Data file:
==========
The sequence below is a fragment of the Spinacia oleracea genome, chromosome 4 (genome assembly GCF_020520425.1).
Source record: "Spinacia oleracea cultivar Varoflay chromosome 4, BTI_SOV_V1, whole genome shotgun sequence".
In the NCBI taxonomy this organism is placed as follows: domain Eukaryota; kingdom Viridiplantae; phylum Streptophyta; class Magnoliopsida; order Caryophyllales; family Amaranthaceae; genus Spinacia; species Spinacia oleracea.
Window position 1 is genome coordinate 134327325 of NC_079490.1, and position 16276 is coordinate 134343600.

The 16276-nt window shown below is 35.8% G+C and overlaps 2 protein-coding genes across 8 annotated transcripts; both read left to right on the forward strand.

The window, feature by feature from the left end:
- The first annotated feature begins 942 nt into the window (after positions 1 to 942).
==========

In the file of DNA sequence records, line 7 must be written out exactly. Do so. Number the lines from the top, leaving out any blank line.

- The first annotated feature begins 942 nt into the window (after positions 1 to 942).